members were appointed to the crime intelligence agent programme without merit) and misuse of
state resources (allegedly abusing covert state vehicles that he was not
entitled to and various safe houses were rented by the police for the sole use
of Mdluli and his family) to use of crime intelligence for political partisan
ends, including buying influence and access in ANC factional battles.
Despite all this, Mdluli remained on a seven-year,
fully-paid suspension, costing the taxpayer R8.3m, before he finally was purged
from the police with a golden handshake.
The Mdluli saga meant that a number of highly
skilled and experienced Crime Intelligence officers were removed, as they posed
a threat to him and his narrow agenda. The division was gutted and crippled,
which is why criminal syndicates now operate with impunity in South Africa,
without any fear.
According to Dr Johan Burger of the ISS, "Generally
speaking…the police's ability to generate crime intelligence has deteriorated
to the extent that criminals no longer fear to be identified and prosecuted so
that creates space for organised criminal groups to act almost freely
throughout the country…".
Therefore, if rational analysis shows that it was
cronyism trumping competence and putting politics before professionalism that
broke the SAPS Crime Intelligence Division, and indeed the whole police
service, then it is the opposite approach that will fix it, starting with an
overhaul of police leadership.
The DA's policing reform proposals are rooted in
the need for a strong professionalisation drive, resting on three
non-negotiables: a) fit-for-purpose appointments and promotions, b) quality and
ongoing training and, c) consistent and strong accountability enforcement and
It is now glaringly obvious that the fundamental
problem we face as a country in effectively tackling and reducing crime is a
lack of political will within the ANC national government to do the things that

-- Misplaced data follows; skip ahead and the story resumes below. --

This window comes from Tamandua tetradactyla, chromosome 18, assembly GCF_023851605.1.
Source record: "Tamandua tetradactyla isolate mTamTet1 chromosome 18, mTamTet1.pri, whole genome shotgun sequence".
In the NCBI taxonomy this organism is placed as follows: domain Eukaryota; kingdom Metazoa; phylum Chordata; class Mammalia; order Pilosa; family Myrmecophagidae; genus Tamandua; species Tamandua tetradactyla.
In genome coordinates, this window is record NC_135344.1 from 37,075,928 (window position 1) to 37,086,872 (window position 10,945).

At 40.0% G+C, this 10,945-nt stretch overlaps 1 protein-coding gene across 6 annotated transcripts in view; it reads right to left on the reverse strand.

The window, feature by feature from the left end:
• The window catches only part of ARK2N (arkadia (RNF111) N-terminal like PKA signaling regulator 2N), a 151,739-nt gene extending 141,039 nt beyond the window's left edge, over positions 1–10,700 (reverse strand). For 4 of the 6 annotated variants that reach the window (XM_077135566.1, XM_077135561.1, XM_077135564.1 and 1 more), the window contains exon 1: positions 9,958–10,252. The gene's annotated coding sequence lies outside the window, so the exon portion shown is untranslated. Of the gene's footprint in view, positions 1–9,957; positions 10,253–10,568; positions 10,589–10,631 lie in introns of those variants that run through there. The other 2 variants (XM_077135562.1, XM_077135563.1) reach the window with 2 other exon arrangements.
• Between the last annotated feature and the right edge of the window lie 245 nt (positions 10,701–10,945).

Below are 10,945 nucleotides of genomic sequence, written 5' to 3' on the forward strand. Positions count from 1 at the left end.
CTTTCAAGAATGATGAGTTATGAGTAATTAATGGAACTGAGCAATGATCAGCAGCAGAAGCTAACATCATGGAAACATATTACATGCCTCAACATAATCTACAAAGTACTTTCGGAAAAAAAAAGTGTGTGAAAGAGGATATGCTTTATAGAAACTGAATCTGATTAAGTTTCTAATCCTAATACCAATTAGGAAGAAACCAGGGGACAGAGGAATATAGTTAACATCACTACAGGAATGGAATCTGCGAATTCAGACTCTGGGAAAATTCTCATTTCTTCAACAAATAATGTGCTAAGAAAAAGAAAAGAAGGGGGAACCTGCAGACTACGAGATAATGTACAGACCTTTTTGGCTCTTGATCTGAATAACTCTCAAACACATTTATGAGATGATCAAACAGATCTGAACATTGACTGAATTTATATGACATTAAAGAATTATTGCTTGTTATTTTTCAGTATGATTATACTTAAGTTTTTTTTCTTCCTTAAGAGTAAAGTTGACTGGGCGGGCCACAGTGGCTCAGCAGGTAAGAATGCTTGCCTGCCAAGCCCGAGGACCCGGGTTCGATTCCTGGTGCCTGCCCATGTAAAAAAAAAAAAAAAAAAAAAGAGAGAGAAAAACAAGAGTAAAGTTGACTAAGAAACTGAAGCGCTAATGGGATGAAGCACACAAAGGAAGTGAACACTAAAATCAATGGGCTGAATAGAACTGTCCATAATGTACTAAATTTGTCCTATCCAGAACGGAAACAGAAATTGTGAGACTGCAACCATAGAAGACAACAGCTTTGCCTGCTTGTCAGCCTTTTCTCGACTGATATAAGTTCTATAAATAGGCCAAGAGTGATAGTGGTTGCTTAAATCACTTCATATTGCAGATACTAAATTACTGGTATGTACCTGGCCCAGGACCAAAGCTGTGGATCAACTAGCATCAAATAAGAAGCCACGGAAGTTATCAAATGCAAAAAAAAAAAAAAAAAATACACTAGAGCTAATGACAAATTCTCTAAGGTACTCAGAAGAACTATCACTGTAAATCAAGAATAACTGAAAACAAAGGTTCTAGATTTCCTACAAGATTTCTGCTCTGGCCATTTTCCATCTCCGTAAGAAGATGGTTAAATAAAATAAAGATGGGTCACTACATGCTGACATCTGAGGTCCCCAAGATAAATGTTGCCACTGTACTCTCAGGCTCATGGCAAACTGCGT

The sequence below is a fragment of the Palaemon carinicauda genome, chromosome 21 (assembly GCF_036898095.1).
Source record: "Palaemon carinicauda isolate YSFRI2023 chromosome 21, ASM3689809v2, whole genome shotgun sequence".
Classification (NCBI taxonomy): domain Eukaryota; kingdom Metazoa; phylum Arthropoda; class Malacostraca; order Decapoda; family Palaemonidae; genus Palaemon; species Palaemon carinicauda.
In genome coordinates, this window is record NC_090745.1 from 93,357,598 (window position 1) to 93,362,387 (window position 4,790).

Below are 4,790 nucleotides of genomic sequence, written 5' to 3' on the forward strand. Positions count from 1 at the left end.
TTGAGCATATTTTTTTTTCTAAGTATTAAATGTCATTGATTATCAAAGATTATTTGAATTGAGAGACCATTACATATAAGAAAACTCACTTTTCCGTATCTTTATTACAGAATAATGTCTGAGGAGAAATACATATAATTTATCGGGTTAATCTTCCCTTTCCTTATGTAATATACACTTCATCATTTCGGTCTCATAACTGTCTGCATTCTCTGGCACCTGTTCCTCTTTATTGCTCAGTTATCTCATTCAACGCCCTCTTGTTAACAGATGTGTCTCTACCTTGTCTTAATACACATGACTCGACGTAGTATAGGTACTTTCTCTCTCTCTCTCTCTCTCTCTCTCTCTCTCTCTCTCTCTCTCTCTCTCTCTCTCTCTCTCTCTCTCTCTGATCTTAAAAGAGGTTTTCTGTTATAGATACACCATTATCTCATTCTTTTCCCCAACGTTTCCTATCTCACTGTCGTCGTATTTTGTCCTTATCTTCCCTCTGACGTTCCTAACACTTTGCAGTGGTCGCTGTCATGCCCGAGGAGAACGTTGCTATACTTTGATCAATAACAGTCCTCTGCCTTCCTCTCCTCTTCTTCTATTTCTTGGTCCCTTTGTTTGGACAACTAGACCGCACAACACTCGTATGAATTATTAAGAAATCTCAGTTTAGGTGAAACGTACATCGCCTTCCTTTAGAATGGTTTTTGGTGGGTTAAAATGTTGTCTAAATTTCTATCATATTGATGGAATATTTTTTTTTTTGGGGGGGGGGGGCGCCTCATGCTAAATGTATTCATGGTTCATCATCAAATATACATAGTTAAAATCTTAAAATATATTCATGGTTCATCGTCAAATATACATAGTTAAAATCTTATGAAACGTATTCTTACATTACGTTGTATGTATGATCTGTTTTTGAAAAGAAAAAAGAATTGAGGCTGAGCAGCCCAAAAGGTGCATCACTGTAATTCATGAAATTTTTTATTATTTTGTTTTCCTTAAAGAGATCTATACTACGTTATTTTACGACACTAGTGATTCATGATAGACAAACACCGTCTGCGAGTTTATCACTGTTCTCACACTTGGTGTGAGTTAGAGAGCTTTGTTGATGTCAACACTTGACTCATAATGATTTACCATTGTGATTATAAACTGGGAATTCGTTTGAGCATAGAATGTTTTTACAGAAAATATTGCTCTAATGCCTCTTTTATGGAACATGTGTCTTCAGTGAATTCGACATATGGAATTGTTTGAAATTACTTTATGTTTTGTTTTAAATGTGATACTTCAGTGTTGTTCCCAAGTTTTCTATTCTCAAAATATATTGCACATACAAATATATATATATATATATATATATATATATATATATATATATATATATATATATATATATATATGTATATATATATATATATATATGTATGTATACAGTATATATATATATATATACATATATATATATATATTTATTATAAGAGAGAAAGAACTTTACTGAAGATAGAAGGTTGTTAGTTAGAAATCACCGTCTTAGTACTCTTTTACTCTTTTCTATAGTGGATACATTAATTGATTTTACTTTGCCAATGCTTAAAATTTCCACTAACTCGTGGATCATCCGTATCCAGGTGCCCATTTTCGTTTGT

are required to turn the police service around to make it an effective
The only solution to these problems so that we
stand a chance of reducing crime, and in particular rescuing SAPS Crime
Intelligence, is for the ANC to be voted out of power, and for a new national
government to be installed at the 2019 general elections that will have the
political will to fix the fundamentals in the police.
- Zakhele Mbhele is a DA MP and the party's spokesperson on police.
Disclaimer: News24 encourages freedom of speech and the expression of diverse views. The views of columnists published on News24 are therefore their own and do not necessarily represent the views of News24.
This Jeep is achingly fast in a straight line, but that's about it.
'We got married and 6 months later I wanted a divorce'
'Call me Harry'
He's once again made an appearance for his annual molt.
The great mathematician died at 101.
Here are 7 things you need to know.
A room with a (spectacular) view.
The couple will leave the family in March.
Western CapeOdwyer PersonnelR14 000.00 Per Month
R 5 500 000
R 2 395 000
Apartments / Flats
R 3 000 000
We subscribe to the Press Code.
You choose what you want
News24 on Android
Get the latest from News24 on your Android device.
Terms and Conditions
24.com Terms and Conditions - Updated April 2012
Creating your profile will enable you to submit photos and stories to get published on News24.
This username must be unique, cannot be edited and will be used in the URL to your profile page across the entire 24.com network.